70The hoary morns precede the sunny days,
Mild, calm, serene, wide spreads the noontide blaze,
While thick the gosamour waves wanton in the rays.

'Twas in that season, when a simple Bard,
Unknown and poor-simplicity's reward! —
75Ae night, within the ancient brugh of Ayr,
By whim inspir'd, or haply prest wi' care,
He left his bed, and took his wayward route,
And down by Simpson's[1] wheel'd the left about:
(Whether impell'd by all-directing Fate,
80To witness what I after shall narrate;
Or whether, rapt in meditation high,
He wander'd out, he knew not where or why:)
The drowsy Dungeon-clock[2] had number'd two,
And Wallace Tower[3] had sworn the fact was true:
85The tide-swoln firth, with sullen-sounding roar,
Through the still night dash'd hoarse along the shore.
All else was hush'd as Nature's closed e'e:
The silent moon shone high o'er tower and tree;
The chilly frost, beneath the silver beam,
90Crept, gently-crusting, o'er the glittering stream—
 
When, lo! on either hand the list'ning Bard,
The clanging sugh of whistling wings is heard;
Two dusky forms dart through the midnight air;
Swift as the gos[4] drives on the wheeling hare;
95Ane on th' Auld Brig his airy shape uprears,
The other flutters o'er the rising piers:
Our warlock Rhymer instantly dexcried
The Sprites that owre the Brigs of Ayr preside.
(That Bards are second-sighted is nae joke,
100And ken the lingo of the sp'ritual folk;
Fays, Spunkies, Kelpies, a', they can explain them,
And even the very deils they brawly ken them).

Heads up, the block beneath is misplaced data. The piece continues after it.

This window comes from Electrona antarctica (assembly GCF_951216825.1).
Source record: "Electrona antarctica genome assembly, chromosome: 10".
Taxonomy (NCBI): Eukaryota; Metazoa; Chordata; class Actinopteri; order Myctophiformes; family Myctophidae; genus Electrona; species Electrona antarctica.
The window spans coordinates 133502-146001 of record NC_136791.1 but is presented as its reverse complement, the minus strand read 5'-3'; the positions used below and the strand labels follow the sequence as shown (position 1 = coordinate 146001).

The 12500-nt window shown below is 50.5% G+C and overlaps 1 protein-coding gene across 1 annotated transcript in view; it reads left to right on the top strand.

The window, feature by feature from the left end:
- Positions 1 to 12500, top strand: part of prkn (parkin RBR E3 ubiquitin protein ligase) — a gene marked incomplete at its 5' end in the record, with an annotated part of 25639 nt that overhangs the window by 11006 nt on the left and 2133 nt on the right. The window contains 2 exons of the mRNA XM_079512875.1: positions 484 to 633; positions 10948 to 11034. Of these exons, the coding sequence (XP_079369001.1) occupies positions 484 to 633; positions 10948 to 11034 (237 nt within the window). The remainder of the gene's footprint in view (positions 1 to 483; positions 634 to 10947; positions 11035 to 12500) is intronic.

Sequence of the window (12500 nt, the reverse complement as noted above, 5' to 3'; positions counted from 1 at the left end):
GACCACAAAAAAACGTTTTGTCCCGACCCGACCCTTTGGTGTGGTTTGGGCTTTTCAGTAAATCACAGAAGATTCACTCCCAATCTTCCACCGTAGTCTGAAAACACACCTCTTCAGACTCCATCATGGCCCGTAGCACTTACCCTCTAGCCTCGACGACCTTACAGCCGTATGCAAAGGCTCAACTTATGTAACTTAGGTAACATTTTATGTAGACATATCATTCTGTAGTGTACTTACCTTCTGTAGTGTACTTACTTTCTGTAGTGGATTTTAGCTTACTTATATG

Auld Brig appear'd of ancient Pictish race,
The very wrinkles Gothic in his face;
105He seem'd as he wi' Time had warstl'd lang,
Yet, teughly doure, he bade an unco bang.

New Brig was buskit in a braw new coat,
That he, at Lon'on, frae ane Adams got;
In 's hand five taper staves as smooth 's a bead,
110Wi' virls and whirlygigums at the head.
The Goth was stalking round with anxious search,
Spying the time-worn flaws in every arch;
It chanc'd his new-come neibor took his e'e,
And e'en a vexed and angry heart had he!
115Wi' thieveless sneer to see his modish mien,
He, down the water, gies him this guid-e'en: —

Auld Brig

"I doubt na, frien', ye'll think ye're nae sheepshank,
Ance ye were streekit owre frae bank to bank!
But gin ye be a brig as auld as me —
120Tho' faith, that date, I doubt, ye'll never see —
There'll be, if that day come, I'll wad a boddle,
Some fewer whigmaleeries in your noddle."

New Brig

"Auld Vandal! ye but show your little mense,
Just much about it wi' your scanty sense:
125Will your poor, narrow foot-path of a street,
Where twa wheel-barrows tremble when they meet,
Your ruin'd, formless bulk o' stane and lime,
Compare wi' bonie brigs o' modern time?
There's men of taste wou'd tak the Ducat stream,[5]
130Tho' they should cast the very sark and swim,
E'er they would grate their feelings wi' the view
O' sic an ugly, Gothic hulk as you."

Auld Brig

"Conceited gowk! puff'd up wi' windy pride!
This mony a year I've stood the flood an' tide;
135And tho' wi' crazy eild I'm sair forfairn,
I'll be a brig when ye're a shapeless cairn!
As yet ye little ken about the matter,
But twa-three winters will inform ye better.
When heavy, dark, continued, a'-day rains,
140Wi' deepening deluges o'erflow the plains;
When from the hills where springs the brawling Coil,[6]
Or stately Lugar's mossy fountains boil;[7]
Or where the Greenock winds his moorland course. [8]